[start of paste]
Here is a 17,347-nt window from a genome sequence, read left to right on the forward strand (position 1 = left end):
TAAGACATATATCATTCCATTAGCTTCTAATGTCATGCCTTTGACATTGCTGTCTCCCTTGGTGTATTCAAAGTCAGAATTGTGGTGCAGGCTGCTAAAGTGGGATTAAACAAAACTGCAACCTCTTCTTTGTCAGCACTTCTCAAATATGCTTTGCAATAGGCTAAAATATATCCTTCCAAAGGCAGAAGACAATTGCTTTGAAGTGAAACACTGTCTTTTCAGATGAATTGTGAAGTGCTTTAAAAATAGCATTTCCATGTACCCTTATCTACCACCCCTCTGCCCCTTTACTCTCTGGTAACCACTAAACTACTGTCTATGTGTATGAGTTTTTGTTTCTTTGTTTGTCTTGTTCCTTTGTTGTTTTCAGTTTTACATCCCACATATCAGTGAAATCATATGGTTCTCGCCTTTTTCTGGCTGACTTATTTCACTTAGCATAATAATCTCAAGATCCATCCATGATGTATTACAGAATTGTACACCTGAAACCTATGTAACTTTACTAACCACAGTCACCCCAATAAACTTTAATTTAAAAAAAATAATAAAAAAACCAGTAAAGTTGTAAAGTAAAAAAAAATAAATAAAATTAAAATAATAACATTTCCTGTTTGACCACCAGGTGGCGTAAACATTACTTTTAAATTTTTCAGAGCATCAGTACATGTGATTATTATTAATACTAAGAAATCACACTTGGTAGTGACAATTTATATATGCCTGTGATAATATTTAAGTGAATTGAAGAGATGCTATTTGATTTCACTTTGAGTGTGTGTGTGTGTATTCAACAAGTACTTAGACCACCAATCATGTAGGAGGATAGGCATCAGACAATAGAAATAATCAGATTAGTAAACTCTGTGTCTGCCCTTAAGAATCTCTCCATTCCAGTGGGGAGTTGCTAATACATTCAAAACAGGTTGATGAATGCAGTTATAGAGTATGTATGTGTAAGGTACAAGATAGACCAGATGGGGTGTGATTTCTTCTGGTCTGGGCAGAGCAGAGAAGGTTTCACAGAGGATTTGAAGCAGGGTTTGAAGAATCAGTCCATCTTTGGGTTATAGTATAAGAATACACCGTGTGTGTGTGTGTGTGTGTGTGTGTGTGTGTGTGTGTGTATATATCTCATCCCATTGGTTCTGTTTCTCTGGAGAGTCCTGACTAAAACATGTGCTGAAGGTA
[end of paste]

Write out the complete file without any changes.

Here is a 17,347-nt window from a genome sequence, read left to right on the forward strand (position 1 = left end):
TAAGACATATATCATTCCATTAGCTTCTAATGTCATGCCTTTGACATTGCTGTCTCCCTTGGTGTATTCAAAGTCAGAATTGTGGTGCAGGCTGCTAAAGTGGGATTAAACAAAACTGCAACCTCTTCTTTGTCAGCACTTCTCAAATATGCTTTGCAATAGGCTAAAATATATCCTTCCAAAGGCAGAAGACAATTGCTTTGAAGTGAAACACTGTCTTTTCAGATGAATTGTGAAGTGCTTTAAAAATAGCATTTCCATGTACCCTTATCTACCACCCCTCTGCCCCTTTACTCTCTGGTAACCACTAAACTACTGTCTATGTGTATGAGTTTTTGTTTCTTTGTTTGTCTTGTTCCTTTGTTGTTTTCAGTTTTACATCCCACATATCAGTGAAATCATATGGTTCTCGCCTTTTTCTGGCTGACTTATTTCACTTAGCATAATAATCTCAAGATCCATCCATGATGTATTACAGAATTGTACACCTGAAACCTATGTAACTTTACTAACCACAGTCACCCCAATAAACTTTAATTTAAAAAAAATAATAAAAAAACCAGTAAAGTTGTAAAGTAAAAAAAAATAAATAAAATTAAAATAATAACATTTCCTGTTTGACCACCAGGTGGCGTAAACATTACTTTTAAATTTTTCAGAGCATCAGTACATGTGATTATTATTAATACTAAGAAATCACACTTGGTAGTGACAATTTATATATGCCTGTGATAATATTTAAGTGAATTGAAGAGATGCTATTTGATTTCACTTTGAGTGTGTGTGTGTGTATTCAACAAGTACTTAGACCACCAATCATGTAGGAGGATAGGCATCAGACAATAGAAATAATCAGATTAGTAAACTCTGTGTCTGCCCTTAAGAATCTCTCCATTCCAGTGGGGAGTTGCTAATACATTCAAAACAGGTTGATGAATGCAGTTATAGAGTATGTATGTGTAAGGTACAAGATAGACCAGATGGGGTGTGATTTCTTCTGGTCTGGGCAGAGCAGAGAAGGTTTCACAGAGGATTTGAAGCAGGGTTTGAAGAATCAGTCCATCTTTGGGTTATAGTATAAGAATACACCGTGTGTGTGTGTGTGTGTGTGTGTGTGTGTGTGTGTGTGTATATATCTCATCCCATTGGTTCTGTTTCTCTGGAGAGTCCTGACTAAAACATGTGCTGAAGGTA